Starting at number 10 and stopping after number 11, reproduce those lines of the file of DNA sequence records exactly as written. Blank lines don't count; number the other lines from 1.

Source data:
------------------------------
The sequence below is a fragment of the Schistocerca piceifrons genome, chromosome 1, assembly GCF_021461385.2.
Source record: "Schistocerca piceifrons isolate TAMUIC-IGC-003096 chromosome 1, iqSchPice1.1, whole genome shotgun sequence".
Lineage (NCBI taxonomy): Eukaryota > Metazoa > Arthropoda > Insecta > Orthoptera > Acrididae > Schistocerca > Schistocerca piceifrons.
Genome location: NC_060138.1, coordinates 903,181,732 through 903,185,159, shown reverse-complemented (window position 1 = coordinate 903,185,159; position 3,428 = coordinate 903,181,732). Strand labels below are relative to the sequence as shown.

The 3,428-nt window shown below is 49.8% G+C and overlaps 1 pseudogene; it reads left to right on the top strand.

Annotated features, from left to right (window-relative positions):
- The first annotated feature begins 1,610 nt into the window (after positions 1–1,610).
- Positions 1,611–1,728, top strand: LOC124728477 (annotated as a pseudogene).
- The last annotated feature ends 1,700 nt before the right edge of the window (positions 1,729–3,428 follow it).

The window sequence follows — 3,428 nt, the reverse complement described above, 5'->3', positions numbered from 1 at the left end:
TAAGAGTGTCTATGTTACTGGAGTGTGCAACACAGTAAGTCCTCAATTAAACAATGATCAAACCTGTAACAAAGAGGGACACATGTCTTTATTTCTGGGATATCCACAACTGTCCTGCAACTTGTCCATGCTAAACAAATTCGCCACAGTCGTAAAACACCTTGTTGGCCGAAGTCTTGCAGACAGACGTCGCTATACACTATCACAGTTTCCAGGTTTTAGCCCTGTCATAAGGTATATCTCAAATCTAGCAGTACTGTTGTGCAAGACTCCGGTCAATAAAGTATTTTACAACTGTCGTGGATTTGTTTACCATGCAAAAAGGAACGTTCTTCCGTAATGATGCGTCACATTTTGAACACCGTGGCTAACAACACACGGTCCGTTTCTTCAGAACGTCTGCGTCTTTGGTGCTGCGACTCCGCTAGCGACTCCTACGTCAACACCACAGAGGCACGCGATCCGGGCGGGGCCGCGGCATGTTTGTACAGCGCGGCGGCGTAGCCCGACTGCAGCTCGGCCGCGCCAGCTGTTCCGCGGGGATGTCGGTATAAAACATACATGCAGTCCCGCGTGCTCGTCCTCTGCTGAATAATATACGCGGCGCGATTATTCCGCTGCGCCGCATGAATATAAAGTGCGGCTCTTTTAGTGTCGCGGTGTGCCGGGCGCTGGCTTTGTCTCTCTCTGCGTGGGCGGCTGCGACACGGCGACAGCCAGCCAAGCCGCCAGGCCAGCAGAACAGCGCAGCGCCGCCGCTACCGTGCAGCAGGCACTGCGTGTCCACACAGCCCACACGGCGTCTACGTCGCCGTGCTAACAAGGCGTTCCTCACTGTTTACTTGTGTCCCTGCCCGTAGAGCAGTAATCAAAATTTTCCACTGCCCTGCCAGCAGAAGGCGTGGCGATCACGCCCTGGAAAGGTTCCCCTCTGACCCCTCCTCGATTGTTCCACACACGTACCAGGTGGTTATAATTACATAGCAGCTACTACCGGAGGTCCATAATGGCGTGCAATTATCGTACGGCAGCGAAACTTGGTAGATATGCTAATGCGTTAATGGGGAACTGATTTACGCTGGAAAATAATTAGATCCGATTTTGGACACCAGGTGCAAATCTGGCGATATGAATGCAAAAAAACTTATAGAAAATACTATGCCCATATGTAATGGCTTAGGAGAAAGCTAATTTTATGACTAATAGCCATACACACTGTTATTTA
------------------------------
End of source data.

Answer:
The window sequence follows — 3,428 nt, the reverse complement described above, 5'->3', positions numbered from 1 at the left end:
TAAGAGTGTCTATGTTACTGGAGTGTGCAACACAGTAAGTCCTCAATTAAACAATGATCAAACCTGTAACAAAGAGGGACACATGTCTTTATTTCTGGGATATCCACAACTGTCCTGCAACTTGTCCATGCTAAACAAATTCGCCACAGTCGTAAAACACCTTGTTGGCCGAAGTCTTGCAGACAGACGTCGCTATACACTATCACAGTTTCCAGGTTTTAGCCCTGTCATAAGGTATATCTCAAATCTAGCAGTACTGTTGTGCAAGACTCCGGTCAATAAAGTATTTTACAACTGTCGTGGATTTGTTTACCATGCAAAAAGGAACGTTCTTCCGTAATGATGCGTCACATTTTGAACACCGTGGCTAACAACACACGGTCCGTTTCTTCAGAACGTCTGCGTCTTTGGTGCTGCGACTCCGCTAGCGACTCCTACGTCAACACCACAGAGGCACGCGATCCGGGCGGGGCCGCGGCATGTTTGTACAGCGCGGCGGCGTAGCCCGACTGCAGCTCGGCCGCGCCAGCTGTTCCGCGGGGATGTCGGTATAAAACATACATGCAGTCCCGCGTGCTCGTCCTCTGCTGAATAATATACGCGGCGCGATTATTCCGCTGCGCCGCATGAATATAAAGTGCGGCTCTTTTAGTGTCGCGGTGTGCCGGGCGCTGGCTTTGTCTCTCTCTGCGTGGGCGGCTGCGACACGGCGACAGCCAGCCAAGCCGCCAGGCCAGCAGAACAGCGCAGCGCCGCCGCTACCGTGCAGCAGGCACTGCGTGTCCACACAGCCCACACGGCGTCTACGTCGCCGTGCTAACAAGGCGTTCCTCACTGTTTACTTGTGTCCCTGCCCGTAGAGCAGTAATCAAAATTTTCCACTGCCCTGCCAGCAGAAGGCGTGGCGATCACGCCCTGGAAAGGTTCCCCTCTGACCCCTCCTCGATTGTTCCACACACGTACCAGGTGGTTATAATTACATAGCAGCTACTACCGGAGGTCCATAATGGCGTGCAATTATCGTACGGCAGCGAAACTTGGTAGATATGCTAATGCGTTAATGGGGAACTGATTTACGCTGGAAAATAATTAGATCCGATTTTGGACACCAGGTGCAAATCTGGCGATATGAATGCAAAAAAACTTATAGAAAATACTATGCCCATATGTAATGGCTTAGGAGAAAGCTAATTTTATGACTAATAGCCATACACACTGTTATTTA